The controversial company Arch may have been replaced four months ago, but it continues to cast a long shadow over Northumberland County Council.
Last Friday (March 22), councillors on the authority’s audit committee called for an outside police force to look at matters relating to finance and governance at the wholly council-owned development company, after Northumbria Police concluded that ‘no criminal offences have been identified’.
It came at a special meeting to discuss a 98-page internal audit report, which raised a number of concerns, including hospitality spending, ‘unduly generous’ packages for consultants, nepotism and relationships with external contractors, companies and Ashington Community Football Club.
And one of these issues – the previously-revealed purchase by Arch of the then chief executive Peter McIntyre’s house at Hepscott for £395,000 in 2016 – forms a key part of an employment tribunal, which started on Tuesday (March 26).
Paul Czerepok, Arch’s former finance director, signed off on this purchase and was later sacked for gross misconduct based on governance, but he is claiming unfair dismissal.
He says his suspension and subsequent dismissal were ‘politically motivated’, following the Conservative administration, which had pledged to ‘scrap Arch’ in its manifesto, taking power after the May 2017 elections.
Mr Czerepok also claims he suffered a detriment due to his whistle-blowing, in that he spoke up against the way Arch and the previous board were being talked down to both the new council leader, Peter Jackson, and chief executive, Daljit Lally, who are named respondents in the case.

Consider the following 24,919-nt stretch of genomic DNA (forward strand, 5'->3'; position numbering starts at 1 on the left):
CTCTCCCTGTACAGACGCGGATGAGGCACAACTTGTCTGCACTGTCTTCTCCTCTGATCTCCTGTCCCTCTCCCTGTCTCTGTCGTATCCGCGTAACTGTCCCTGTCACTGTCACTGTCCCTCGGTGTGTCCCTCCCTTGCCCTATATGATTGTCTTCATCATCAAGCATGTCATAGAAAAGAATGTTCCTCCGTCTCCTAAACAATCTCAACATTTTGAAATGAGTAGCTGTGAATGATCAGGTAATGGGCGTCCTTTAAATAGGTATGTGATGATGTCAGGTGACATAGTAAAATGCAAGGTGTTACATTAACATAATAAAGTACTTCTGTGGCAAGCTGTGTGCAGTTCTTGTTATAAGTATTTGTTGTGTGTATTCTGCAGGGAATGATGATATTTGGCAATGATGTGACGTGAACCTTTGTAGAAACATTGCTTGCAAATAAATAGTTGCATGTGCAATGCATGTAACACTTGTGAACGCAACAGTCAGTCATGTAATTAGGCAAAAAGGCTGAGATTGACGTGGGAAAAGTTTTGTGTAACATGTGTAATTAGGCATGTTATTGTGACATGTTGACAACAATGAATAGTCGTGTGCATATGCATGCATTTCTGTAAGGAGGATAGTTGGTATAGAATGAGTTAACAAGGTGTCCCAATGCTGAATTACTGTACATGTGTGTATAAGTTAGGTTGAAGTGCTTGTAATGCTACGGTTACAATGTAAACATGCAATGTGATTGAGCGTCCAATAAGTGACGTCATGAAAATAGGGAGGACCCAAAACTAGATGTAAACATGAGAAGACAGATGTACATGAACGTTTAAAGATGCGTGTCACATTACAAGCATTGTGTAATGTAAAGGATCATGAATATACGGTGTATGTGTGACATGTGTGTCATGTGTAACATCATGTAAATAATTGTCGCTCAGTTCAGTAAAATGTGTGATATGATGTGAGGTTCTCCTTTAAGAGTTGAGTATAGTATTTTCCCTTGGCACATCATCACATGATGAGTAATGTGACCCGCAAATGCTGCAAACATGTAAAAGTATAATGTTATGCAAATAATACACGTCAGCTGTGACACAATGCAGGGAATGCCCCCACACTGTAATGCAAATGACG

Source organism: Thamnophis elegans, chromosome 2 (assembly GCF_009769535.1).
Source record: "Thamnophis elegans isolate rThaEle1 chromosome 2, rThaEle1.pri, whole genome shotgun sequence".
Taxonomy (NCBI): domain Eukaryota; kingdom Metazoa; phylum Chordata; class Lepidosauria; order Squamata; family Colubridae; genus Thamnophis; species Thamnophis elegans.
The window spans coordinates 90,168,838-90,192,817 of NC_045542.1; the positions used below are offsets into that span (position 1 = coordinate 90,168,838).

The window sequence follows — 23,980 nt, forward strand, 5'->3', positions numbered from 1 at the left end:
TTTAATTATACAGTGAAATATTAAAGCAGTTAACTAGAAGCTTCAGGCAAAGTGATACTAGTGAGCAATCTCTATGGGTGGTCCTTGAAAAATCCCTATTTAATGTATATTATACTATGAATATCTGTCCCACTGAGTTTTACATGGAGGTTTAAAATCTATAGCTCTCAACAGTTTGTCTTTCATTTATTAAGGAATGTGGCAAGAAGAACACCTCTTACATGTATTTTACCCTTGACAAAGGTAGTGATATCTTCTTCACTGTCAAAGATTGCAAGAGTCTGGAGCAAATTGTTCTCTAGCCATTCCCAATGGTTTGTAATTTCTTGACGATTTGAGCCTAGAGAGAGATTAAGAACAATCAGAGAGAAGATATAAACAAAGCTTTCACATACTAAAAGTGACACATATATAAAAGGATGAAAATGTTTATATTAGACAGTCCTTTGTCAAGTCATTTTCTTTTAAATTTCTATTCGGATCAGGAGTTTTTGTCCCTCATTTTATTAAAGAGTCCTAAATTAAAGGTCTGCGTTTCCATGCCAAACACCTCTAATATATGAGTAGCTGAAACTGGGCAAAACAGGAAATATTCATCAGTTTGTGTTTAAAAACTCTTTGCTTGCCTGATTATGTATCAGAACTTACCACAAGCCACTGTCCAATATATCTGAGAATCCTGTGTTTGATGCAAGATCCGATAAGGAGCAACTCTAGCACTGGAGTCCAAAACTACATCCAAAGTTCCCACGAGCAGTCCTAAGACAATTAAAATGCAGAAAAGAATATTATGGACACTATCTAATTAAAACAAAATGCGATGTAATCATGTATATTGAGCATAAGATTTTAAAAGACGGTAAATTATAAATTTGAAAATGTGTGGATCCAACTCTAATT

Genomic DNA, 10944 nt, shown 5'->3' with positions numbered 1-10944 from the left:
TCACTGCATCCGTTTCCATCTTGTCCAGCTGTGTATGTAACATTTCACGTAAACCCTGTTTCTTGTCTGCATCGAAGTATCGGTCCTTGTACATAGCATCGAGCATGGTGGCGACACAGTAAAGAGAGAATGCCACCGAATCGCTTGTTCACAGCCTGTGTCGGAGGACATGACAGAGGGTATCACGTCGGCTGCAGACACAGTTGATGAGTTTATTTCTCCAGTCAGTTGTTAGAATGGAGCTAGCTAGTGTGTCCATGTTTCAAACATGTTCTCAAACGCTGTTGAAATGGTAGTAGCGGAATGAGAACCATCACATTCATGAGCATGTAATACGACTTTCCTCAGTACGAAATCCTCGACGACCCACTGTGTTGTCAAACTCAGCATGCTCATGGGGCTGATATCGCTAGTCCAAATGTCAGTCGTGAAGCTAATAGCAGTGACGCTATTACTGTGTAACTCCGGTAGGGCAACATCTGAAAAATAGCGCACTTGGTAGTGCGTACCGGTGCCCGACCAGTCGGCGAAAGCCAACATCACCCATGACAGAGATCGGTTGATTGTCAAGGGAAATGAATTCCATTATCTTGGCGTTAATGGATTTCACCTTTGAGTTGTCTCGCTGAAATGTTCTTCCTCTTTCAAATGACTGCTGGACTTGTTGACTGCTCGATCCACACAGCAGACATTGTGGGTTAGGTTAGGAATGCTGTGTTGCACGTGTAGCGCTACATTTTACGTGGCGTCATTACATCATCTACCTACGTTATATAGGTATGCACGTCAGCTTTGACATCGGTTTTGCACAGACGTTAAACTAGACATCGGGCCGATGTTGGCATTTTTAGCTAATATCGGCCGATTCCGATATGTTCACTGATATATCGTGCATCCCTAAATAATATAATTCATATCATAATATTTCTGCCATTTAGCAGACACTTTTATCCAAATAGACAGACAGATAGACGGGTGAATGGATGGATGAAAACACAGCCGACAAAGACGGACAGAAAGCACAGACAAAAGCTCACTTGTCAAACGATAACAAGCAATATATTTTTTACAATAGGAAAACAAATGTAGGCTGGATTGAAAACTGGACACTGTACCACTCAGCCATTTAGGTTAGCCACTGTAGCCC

Along with this pair, he also suggests that the chairman of Arch, now Advance Northumberland, Coun Richard Wearmouth; Coun Wayne Daley, another board member; Chris Sayers, a board member who carried out the disciplinary hearing; and Kelly Angus, the council’s deputy chief executive and head of HR, were also involved.
“I think they will all have had a role to play,” said Mr Czerepok. “I think they were all politically motivated.”
Under cross-examination from Seamus Sweeney, representing the respondents, Mr Czerepok said that he didn’t believe the purchase of Mr McIntyre’s house needed to be investigated and ‘if anyone asked the circumstances of that, I would have happily told them’.
However, having been taken through the chain of events and emails which raise serious questions about the circumstances of the deal, he later conceded that ‘in hindsight, I could have gone down different routes’, in relation to the assurances he sought once he discovered whose house it was.
“Some people may see it as not good governance,” he added.
All the council representatives mentioned above were in attendance as the hearing began on Tuesday, along with fellow Conservative councillors Nick Oliver and Cath Homer plus the former chief executive of Northumberland County Council, Steve Mason, who is a witness.
The tribunal, which is expected to last two weeks, continues.
Ben O'Connell, Local Democracy Reporting Service